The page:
If the trucking industry doesn’t get involved with those that lobby for the attention of those in power, then it is not getting the right representation. This is especially true for the smaller operators and the owner driver segment of the industry.
The problem is there is very little official representation for anybody in the trucking industry, and getting involved in the politics of trucking can be very time consuming. These two factors ensure that the larger trucking operators’ opinions and needs are better catered for by the industry’s association than are the concerns of the little guys.
There are some excellent exceptions to this rule, but the fact of the matter is that there are thousands of trucking operators out there without a voice, who feel their concerns are not communicated upstream and heard by the decision makers in the various state capitals and in Canberra.
This alienation from the decision making process is frustrating and depressing for someone who feels like they are banging their head against a brick wall, with little prospect of seeing needed changes actually happening.
This kind of situation will be familiar to many in the trucking industry, feeling they are a largely unrepresented group and also involved in an industry which most politicians have little interest in and one which the media represents in a negative way most of the time.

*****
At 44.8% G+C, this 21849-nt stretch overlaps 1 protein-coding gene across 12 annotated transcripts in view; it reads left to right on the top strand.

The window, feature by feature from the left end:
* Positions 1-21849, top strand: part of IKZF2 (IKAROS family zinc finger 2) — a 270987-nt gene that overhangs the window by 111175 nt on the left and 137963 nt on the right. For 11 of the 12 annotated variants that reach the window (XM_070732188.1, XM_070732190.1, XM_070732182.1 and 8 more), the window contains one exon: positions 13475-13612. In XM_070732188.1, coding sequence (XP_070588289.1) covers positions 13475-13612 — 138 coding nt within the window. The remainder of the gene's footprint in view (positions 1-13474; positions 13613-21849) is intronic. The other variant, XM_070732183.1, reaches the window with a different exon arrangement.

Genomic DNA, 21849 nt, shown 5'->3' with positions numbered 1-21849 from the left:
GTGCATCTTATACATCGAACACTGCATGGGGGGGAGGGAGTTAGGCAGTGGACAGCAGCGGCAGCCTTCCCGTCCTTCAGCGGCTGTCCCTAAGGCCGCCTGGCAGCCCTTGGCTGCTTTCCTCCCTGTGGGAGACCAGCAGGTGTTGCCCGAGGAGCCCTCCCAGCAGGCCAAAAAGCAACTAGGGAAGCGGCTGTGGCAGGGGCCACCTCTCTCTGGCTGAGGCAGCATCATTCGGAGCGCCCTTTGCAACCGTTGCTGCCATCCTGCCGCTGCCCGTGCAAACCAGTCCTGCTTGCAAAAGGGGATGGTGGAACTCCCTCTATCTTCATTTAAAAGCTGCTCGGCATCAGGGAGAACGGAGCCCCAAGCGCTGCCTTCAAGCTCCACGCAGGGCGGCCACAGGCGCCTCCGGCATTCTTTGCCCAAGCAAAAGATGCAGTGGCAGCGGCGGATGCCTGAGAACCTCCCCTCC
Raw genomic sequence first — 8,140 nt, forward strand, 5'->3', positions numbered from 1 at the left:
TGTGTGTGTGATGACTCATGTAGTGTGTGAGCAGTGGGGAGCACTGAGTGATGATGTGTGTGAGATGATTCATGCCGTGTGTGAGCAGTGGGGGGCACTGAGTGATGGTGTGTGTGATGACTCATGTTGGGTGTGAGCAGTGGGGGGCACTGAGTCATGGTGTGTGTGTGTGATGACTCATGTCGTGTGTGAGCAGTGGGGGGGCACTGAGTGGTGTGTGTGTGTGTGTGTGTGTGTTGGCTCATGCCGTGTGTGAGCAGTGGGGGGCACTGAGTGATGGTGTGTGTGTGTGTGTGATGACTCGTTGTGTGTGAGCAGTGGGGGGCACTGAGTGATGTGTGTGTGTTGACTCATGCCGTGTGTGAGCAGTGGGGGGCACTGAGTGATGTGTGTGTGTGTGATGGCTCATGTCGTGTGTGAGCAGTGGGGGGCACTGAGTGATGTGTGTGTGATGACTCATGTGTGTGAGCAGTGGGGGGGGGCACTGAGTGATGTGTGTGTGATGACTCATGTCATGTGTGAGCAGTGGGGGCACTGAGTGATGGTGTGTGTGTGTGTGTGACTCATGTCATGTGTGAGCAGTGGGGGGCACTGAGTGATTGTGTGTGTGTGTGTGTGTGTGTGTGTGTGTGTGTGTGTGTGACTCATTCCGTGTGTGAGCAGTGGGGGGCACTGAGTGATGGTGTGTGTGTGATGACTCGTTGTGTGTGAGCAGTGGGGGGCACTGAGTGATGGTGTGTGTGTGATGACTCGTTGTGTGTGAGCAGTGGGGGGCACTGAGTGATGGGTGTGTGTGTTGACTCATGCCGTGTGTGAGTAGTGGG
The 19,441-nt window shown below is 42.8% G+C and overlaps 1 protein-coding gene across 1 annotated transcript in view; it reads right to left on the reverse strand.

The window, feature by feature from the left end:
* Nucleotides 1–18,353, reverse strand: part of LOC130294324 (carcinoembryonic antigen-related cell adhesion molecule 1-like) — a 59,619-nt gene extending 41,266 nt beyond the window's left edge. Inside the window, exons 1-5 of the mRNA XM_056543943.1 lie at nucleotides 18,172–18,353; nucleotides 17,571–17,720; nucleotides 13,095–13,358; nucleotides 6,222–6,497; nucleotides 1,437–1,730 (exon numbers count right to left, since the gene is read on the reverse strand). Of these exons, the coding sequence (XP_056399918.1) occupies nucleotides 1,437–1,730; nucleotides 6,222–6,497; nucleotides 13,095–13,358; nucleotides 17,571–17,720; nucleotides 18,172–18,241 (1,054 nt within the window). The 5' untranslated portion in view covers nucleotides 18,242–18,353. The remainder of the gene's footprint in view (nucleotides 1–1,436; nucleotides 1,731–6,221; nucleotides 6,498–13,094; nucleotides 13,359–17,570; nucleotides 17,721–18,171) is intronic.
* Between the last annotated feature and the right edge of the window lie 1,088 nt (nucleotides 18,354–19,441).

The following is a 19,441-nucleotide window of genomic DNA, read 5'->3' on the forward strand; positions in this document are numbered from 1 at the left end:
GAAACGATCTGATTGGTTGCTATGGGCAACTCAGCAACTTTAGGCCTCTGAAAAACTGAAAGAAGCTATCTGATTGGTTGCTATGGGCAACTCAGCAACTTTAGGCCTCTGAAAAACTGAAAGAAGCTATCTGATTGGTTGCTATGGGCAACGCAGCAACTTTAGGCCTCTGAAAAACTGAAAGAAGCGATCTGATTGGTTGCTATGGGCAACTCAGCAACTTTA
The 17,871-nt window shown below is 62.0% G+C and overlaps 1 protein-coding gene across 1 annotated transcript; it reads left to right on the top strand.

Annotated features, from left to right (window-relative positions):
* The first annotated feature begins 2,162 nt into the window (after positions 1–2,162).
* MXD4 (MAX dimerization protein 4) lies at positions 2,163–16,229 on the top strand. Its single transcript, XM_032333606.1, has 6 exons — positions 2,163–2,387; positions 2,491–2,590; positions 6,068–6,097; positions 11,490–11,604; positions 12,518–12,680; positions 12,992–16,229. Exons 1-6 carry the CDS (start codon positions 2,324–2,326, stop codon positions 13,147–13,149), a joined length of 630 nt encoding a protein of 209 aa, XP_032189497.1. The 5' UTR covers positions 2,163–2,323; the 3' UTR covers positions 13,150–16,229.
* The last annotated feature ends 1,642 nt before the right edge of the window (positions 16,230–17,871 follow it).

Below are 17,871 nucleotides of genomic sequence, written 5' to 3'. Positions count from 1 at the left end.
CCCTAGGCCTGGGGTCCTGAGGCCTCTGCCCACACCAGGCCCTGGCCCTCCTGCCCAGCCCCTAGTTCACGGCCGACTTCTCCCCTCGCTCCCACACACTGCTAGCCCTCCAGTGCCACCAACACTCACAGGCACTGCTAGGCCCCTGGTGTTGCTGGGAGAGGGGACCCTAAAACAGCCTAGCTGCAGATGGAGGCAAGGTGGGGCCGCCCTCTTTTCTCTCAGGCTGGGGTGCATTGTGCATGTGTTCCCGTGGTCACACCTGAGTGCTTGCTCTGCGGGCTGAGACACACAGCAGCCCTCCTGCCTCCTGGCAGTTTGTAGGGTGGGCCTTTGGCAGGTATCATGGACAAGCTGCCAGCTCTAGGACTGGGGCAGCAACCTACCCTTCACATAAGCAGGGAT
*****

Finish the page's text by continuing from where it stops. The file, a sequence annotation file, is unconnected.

That feeling of being alienated is not going to go away unless you do something. Yes, there are limited channels with which to communicate your frustrations, but when one comes along, then ignoring it should not be an option. If there is an opportunity, you need to take it.
One such opportunity is getting involved in the Australian Trucking Association’s General Council election. This is an opportunity to have your voice heard on the larger stage and by people who do engage with the decision makers.
At the moment the website for nominations is open for the two positions up for election: the owner driver (one truck) representative and the small fleet (2-5 trucks) representative.
These two representatives do have seats at the top table in terms of industry representation to government. They are involved in major policy decisions and guiding the direction the ATA takes in its discussions with government.
Often the level of voting for these representatives is depressingly low, a factor which undermines the credibility of this sole chance at representation.
The feeling of being under-represented is not going to go away any time soon, but by engaging with the process and registering to vote here, at least the reps will have more than a handful of votes behind them.
Smaller trucking operations have very little opportunity to actually engage with the wider politics of the industry and getting involved, looking at the nominees and actually voting is the only way to be heard. Even if you profoundly disagree with the direction of our industry associations, nothing is going to change unless you engage and use your vote.